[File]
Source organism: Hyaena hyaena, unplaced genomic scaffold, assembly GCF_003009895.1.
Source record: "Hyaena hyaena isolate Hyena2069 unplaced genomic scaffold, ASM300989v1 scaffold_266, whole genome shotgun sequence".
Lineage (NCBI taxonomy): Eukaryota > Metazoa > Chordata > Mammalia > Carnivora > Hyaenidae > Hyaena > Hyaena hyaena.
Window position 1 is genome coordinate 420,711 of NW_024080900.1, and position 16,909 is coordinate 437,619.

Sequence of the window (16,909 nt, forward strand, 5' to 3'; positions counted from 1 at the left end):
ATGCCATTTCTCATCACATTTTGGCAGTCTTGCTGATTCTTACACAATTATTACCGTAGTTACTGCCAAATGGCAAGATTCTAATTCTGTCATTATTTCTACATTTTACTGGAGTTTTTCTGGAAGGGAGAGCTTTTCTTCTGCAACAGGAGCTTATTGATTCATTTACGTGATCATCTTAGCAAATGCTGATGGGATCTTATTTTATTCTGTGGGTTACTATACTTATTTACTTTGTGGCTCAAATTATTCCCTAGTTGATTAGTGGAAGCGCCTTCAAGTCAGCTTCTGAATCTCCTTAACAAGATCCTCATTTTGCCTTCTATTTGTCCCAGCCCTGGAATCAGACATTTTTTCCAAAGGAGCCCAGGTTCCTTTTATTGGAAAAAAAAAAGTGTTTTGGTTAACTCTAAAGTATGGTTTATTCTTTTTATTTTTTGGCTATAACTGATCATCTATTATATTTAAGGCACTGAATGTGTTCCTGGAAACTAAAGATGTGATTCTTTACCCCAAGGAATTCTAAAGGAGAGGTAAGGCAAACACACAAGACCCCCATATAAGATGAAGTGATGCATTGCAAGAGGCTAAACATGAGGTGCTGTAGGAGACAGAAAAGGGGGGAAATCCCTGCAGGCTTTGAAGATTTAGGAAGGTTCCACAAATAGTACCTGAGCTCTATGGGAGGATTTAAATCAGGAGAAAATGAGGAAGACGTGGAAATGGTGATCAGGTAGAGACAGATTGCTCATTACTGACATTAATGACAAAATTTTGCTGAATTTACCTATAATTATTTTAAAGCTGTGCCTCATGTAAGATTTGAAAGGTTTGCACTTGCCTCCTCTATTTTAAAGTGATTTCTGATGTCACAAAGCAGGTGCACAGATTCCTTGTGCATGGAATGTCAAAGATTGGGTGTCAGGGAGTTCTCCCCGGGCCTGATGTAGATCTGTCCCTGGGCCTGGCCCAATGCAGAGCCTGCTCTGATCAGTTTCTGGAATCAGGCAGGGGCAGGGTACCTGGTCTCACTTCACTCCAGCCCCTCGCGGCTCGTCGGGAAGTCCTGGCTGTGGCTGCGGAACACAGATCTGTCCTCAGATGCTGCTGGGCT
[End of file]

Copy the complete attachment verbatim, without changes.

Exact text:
Source organism: Hyaena hyaena, unplaced genomic scaffold, assembly GCF_003009895.1.
Source record: "Hyaena hyaena isolate Hyena2069 unplaced genomic scaffold, ASM300989v1 scaffold_266, whole genome shotgun sequence".
Lineage (NCBI taxonomy): Eukaryota > Metazoa > Chordata > Mammalia > Carnivora > Hyaenidae > Hyaena > Hyaena hyaena.
Window position 1 is genome coordinate 420,711 of NW_024080900.1, and position 16,909 is coordinate 437,619.

Sequence of the window (16,909 nt, forward strand, 5' to 3'; positions counted from 1 at the left end):
ATGCCATTTCTCATCACATTTTGGCAGTCTTGCTGATTCTTACACAATTATTACCGTAGTTACTGCCAAATGGCAAGATTCTAATTCTGTCATTATTTCTACATTTTACTGGAGTTTTTCTGGAAGGGAGAGCTTTTCTTCTGCAACAGGAGCTTATTGATTCATTTACGTGATCATCTTAGCAAATGCTGATGGGATCTTATTTTATTCTGTGGGTTACTATACTTATTTACTTTGTGGCTCAAATTATTCCCTAGTTGATTAGTGGAAGCGCCTTCAAGTCAGCTTCTGAATCTCCTTAACAAGATCCTCATTTTGCCTTCTATTTGTCCCAGCCCTGGAATCAGACATTTTTTCCAAAGGAGCCCAGGTTCCTTTTATTGGAAAAAAAAAAGTGTTTTGGTTAACTCTAAAGTATGGTTTATTCTTTTTATTTTTTGGCTATAACTGATCATCTATTATATTTAAGGCACTGAATGTGTTCCTGGAAACTAAAGATGTGATTCTTTACCCCAAGGAATTCTAAAGGAGAGGTAAGGCAAACACACAAGACCCCCATATAAGATGAAGTGATGCATTGCAAGAGGCTAAACATGAGGTGCTGTAGGAGACAGAAAAGGGGGGAAATCCCTGCAGGCTTTGAAGATTTAGGAAGGTTCCACAAATAGTACCTGAGCTCTATGGGAGGATTTAAATCAGGAGAAAATGAGGAAGACGTGGAAATGGTGATCAGGTAGAGACAGATTGCTCATTACTGACATTAATGACAAAATTTTGCTGAATTTACCTATAATTATTTTAAAGCTGTGCCTCATGTAAGATTTGAAAGGTTTGCACTTGCCTCCTCTATTTTAAAGTGATTTCTGATGTCACAAAGCAGGTGCACAGATTCCTTGTGCATGGAATGTCAAAGATTGGGTGTCAGGGAGTTCTCCCCGGGCCTGATGTAGATCTGTCCCTGGGCCTGGCCCAATGCAGAGCCTGCTCTGATCAGTTTCTGGAATCAGGCAGGGGCAGGGTACCTGGTCTCACTTCACTCCAGCCCCTCGCGGCTCGTCGGGAAGTCCTGGCTGTGGCTGCGGAACACAGATCTGTCCTCAGATGCTGCTGGGCT